Number of usability problem

10 14 8 8 14

8 11 10

Heuristics for Evaluating the Usability of Mobile Launchers for Elderly People


In heuristic 5.2 “Is there an option to provide clear feedback on actions” the experts stated that this statement is not available in most of the examined launchers. In heuristic (12.2 and 13.2) “Is there confirmation message for critical actions such as deletion?” and “Are the default settings of mobile phone available to the elderly in an easy way? (e.g. change ringtone)”. These two heuristics are not available in the launchers that have been tested, such as when an elderly delete a message or a contact by mistake; there is no warning of his/her action. However, elderly people need it since they mostly have memory shortage or their hands are shaking, which might lead them to accidently pressing the delete button by mistake. The elderly has to be warned before completing any action by presenting a message along with sound. The last heuristic was concerned about the default setting of the phone. Default phone settings are not available via the examined launchers which create a problem. As elderly will not be able to figure out how to change the ring tone from the phone settings, a launcher has to contain all the important functionality the elderly needs and make it easy to access. Qualitatively, after finishing the evaluations we asked the usability evaluators for their input about the heuristics by answering table 4 questions. The evaluators stated that the heuristics covered the important needs for elderly people; which were the aim of our research. They also indicated that the heuristics were understandable, easy and simple especially for the "Look and feel & interaction” category, as these show the importance of launchers appearance and the impact of the first impression to attract the elderly. However, one of the evaluators stated that some heuristics targeted specific functions without explaining the use of it to the elderly. The evaluators also described some limitations of the heuristics. They mentioned that they could include some questions for the types of elderly who can read/write and those who cannot. Because some of the questions were not useful for the case of persona 2, and one evaluator said that “some questions like (is there any option to change font size, or customize colors) need to be in two parts” to help the evaluator to measure its availability and then its easiness for the elderly. Other evaluators stated that the heuristics are missing the evaluation of “Responsive time” while using specific functions. As we know elderly usually require more time to do specific functions because of their limited abilities to learn new technology and their hesitation of making mistakes. For this reason we eliminated measuring the response time in our usability evaluation.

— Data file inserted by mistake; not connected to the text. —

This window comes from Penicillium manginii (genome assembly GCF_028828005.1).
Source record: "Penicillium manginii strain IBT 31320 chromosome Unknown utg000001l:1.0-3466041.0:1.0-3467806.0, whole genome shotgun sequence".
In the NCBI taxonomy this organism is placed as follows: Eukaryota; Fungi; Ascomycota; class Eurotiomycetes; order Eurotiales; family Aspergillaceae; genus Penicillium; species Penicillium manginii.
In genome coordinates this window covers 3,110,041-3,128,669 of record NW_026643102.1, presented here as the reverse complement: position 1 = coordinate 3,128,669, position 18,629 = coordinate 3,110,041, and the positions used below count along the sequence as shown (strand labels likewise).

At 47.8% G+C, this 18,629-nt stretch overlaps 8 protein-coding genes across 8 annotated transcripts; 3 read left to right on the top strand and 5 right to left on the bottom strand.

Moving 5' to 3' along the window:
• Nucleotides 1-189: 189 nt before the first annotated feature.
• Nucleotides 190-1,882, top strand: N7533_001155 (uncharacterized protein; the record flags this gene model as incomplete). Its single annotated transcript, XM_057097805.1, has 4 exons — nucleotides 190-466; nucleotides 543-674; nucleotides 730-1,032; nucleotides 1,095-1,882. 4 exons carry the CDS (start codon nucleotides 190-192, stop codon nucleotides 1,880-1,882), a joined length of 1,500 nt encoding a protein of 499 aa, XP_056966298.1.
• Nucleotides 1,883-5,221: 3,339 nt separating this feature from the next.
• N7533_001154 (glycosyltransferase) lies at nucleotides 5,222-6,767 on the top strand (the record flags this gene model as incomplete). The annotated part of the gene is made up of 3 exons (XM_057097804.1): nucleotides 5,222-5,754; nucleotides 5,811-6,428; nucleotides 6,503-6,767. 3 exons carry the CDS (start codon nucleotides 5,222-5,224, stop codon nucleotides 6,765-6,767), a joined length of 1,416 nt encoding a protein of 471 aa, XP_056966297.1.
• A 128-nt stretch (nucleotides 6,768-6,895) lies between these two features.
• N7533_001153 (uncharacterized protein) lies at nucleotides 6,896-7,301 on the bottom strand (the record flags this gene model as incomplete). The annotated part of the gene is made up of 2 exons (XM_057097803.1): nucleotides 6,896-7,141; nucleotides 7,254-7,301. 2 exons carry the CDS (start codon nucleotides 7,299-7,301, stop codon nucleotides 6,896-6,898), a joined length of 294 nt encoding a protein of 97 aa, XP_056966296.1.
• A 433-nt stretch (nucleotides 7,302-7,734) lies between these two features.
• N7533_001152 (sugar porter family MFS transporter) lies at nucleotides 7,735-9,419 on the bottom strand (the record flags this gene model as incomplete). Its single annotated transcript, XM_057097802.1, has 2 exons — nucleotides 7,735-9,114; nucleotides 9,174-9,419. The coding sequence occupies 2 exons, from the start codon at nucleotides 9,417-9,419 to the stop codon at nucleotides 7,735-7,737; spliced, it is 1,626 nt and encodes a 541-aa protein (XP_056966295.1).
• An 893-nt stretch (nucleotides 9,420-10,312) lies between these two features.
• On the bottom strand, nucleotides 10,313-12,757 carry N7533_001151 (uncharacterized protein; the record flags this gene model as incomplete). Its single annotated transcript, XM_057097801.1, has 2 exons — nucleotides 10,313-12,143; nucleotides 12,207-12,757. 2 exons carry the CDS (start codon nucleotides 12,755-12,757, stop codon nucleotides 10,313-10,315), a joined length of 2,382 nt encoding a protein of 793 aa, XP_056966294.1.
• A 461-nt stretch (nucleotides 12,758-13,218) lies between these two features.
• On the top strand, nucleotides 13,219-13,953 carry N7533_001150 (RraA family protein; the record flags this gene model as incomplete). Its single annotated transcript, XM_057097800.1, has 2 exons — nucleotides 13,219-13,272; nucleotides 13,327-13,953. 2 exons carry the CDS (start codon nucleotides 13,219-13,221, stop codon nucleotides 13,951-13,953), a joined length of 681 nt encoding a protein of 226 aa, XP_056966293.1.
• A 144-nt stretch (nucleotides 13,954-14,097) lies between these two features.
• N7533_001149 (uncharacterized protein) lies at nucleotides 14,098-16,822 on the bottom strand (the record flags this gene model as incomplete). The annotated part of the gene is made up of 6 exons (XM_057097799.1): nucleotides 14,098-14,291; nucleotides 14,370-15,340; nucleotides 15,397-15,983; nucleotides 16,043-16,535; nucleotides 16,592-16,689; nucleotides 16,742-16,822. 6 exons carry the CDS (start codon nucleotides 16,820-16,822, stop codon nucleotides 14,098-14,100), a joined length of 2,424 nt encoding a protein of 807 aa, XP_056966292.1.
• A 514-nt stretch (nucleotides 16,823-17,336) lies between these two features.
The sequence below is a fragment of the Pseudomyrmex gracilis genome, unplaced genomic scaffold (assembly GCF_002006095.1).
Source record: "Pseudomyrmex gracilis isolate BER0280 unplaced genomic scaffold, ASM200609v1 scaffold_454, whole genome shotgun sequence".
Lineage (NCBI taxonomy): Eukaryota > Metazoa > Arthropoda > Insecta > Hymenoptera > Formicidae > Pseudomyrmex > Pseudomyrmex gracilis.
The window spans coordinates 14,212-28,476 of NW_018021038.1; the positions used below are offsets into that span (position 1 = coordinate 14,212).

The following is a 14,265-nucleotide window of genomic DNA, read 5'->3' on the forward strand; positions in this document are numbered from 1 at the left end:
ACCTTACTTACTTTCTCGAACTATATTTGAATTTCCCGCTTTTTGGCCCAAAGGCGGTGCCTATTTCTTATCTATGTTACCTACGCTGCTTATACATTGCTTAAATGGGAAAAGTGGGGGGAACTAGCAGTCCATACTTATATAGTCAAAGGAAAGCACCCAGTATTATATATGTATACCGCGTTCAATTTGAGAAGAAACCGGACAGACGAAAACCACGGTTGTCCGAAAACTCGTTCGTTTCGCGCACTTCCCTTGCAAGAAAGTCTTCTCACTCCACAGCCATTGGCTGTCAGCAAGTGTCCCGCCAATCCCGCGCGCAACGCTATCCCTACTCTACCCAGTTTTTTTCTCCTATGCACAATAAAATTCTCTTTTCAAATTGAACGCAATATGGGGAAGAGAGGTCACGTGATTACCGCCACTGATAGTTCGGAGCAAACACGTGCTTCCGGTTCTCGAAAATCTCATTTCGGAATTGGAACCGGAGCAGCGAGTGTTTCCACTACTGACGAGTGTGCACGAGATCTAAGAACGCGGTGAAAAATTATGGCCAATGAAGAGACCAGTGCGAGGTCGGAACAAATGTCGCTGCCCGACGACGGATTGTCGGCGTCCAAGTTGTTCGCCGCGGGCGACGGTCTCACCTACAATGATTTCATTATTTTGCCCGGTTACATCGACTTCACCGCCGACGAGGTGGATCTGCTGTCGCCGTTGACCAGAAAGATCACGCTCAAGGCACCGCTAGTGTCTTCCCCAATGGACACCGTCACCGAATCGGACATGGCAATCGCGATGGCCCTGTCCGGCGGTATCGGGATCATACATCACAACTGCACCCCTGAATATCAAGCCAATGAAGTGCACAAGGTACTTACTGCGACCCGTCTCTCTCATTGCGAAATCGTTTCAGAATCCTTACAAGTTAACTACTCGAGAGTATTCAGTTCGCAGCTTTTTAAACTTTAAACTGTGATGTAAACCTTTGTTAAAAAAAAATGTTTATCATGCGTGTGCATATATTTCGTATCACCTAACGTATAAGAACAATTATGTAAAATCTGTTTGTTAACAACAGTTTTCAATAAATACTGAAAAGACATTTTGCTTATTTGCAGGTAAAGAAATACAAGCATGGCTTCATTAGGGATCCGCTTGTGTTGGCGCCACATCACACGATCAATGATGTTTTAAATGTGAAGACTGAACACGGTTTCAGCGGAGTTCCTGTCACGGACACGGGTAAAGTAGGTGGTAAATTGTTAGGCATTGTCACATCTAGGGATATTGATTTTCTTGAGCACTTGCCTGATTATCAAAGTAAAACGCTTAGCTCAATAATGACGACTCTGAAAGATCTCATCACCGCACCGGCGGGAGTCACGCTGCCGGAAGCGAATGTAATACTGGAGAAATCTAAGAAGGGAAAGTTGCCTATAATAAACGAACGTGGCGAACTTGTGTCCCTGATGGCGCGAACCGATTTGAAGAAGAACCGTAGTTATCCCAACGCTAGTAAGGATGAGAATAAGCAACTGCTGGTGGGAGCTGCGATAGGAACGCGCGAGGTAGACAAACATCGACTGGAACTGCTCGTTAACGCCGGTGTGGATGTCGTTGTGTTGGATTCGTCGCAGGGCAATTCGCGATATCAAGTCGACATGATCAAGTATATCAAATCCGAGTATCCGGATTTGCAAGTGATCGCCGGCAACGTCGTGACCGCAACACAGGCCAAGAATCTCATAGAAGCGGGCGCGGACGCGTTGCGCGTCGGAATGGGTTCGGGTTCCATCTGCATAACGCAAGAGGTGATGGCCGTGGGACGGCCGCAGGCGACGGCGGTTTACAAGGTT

To recap, our study presented a proposed set of 13 heuristics which cover the usability of touch based mobile launchers designed for elderly people. These heuristics can be further used as guidelines when designing any launcher targeting elderly people. Future direction of this research is to design a touch-based mobile phone launcher that covered the proposed heuristics. In addition, we will implement the launcher to address elderly Arab people cultural needs. We will also carry a user centered testing to evaluate our proposed launcher and adjust it according to the elderly needs.


M.S. Al-Razgan, H.S. Al-Khalifa, and M.D. Al-Shahrani

Acknowledgement. The authors would like to thank Elham Alsobky, Manahel Al Twaim, Moneerah Al-Mohsin, and Ibtihal Al-musallam for conducting the evaluation. This project is supported by grant no. D-C-12-117 from King Abdulaziz City for Science and Technology.